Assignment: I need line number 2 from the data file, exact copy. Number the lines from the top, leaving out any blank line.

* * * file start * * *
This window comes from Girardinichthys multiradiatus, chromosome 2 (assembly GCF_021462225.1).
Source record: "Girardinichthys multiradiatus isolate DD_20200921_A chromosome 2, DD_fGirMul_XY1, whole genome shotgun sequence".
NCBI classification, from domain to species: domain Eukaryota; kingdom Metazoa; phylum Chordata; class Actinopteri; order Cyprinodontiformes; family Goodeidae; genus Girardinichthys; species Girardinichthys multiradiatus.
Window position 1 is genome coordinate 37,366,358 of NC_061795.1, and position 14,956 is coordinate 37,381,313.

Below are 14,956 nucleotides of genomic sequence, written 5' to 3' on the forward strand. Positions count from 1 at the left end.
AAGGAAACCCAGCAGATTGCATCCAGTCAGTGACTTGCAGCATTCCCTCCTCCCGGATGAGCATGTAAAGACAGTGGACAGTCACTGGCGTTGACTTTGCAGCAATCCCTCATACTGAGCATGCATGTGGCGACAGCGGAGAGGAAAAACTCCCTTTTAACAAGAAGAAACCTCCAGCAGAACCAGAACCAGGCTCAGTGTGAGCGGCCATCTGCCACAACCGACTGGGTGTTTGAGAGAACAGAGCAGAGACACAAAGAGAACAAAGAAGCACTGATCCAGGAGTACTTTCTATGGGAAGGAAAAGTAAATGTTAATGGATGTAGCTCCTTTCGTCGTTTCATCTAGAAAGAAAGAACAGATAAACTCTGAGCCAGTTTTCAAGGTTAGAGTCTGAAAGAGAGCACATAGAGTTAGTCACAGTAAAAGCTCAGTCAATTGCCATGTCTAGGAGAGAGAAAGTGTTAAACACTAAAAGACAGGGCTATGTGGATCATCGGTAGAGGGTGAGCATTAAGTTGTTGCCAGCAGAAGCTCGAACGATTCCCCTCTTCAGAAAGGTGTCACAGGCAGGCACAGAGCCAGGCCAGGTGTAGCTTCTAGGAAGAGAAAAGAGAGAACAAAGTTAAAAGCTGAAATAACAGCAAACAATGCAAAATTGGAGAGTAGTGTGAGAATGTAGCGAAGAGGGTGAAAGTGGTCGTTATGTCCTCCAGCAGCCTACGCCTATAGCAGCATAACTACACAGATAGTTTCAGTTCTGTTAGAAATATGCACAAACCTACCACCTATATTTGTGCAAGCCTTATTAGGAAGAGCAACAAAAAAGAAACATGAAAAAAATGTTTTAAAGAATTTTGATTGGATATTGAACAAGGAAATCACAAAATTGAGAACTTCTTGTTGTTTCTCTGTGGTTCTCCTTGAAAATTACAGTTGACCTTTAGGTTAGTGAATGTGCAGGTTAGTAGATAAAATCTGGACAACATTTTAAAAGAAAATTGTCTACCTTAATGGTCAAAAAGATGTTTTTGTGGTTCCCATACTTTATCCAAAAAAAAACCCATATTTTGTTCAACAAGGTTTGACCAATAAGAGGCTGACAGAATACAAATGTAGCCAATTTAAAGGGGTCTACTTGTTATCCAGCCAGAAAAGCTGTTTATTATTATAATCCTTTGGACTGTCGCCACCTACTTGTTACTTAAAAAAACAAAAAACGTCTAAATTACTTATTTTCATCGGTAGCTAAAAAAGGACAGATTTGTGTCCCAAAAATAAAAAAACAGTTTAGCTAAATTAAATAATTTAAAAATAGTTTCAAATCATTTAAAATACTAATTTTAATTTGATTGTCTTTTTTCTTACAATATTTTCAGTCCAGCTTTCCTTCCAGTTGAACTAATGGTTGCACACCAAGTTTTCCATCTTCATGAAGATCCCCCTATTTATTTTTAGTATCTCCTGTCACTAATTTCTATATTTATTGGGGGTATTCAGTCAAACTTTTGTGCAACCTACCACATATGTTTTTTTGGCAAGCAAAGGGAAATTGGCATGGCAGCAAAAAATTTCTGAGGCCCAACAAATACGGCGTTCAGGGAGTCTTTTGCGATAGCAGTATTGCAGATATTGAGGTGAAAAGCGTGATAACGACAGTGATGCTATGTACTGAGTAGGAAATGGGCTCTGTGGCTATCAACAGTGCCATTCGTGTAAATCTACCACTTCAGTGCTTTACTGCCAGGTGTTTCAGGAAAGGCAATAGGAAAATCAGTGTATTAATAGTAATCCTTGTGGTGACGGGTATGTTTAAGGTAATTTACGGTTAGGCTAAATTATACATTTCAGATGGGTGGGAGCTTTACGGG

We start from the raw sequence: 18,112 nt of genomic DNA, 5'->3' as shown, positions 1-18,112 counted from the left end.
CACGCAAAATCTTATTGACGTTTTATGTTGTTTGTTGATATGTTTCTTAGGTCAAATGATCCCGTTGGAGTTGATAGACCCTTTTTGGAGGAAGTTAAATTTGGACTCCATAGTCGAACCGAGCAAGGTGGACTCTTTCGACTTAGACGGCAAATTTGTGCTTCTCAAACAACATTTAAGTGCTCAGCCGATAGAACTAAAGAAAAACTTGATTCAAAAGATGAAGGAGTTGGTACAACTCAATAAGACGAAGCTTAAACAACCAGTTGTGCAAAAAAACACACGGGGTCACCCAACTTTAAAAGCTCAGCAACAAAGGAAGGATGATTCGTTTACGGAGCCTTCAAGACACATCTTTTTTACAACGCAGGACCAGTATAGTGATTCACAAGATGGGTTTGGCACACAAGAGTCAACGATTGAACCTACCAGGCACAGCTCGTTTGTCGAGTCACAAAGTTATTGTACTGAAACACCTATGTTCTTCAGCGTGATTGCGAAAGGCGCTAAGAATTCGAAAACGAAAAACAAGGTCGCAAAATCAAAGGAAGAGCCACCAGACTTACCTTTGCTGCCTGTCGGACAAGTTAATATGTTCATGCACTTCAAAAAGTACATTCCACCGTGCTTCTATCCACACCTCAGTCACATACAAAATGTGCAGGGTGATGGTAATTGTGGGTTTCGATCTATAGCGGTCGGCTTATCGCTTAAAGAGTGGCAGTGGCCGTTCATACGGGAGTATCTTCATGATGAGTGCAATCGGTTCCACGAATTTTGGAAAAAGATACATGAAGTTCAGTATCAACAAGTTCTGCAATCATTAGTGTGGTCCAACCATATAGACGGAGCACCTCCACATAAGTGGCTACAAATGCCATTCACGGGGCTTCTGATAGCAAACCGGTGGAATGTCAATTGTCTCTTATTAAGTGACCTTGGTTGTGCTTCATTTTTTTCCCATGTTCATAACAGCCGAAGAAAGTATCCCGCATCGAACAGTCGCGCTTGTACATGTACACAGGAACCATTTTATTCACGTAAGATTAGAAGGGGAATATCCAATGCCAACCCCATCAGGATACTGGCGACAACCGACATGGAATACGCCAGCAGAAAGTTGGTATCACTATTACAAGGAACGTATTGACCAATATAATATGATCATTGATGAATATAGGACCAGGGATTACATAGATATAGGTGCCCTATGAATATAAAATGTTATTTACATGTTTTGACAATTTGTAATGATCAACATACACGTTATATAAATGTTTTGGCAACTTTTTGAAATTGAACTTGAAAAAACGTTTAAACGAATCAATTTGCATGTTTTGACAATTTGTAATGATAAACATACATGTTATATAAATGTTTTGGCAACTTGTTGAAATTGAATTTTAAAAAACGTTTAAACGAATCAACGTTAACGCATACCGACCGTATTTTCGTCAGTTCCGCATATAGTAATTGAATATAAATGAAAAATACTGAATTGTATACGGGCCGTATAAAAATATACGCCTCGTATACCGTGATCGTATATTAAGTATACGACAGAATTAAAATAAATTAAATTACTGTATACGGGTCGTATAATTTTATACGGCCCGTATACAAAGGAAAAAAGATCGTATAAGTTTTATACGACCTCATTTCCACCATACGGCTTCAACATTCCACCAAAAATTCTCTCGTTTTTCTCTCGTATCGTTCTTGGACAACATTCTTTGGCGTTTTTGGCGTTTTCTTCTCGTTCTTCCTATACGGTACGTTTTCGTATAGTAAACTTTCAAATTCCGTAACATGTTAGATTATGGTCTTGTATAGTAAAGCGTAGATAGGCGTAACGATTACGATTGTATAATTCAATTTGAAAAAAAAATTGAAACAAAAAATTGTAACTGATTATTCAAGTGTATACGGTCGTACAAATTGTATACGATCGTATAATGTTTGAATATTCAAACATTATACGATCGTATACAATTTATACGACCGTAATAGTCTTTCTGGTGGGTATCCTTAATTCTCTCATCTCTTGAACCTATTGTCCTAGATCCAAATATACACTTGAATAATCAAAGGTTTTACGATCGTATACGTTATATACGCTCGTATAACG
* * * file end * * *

Source record: "Girardinichthys multiradiatus isolate DD_20200921_A chromosome 2, DD_fGirMul_XY1, whole genome shotgun sequence".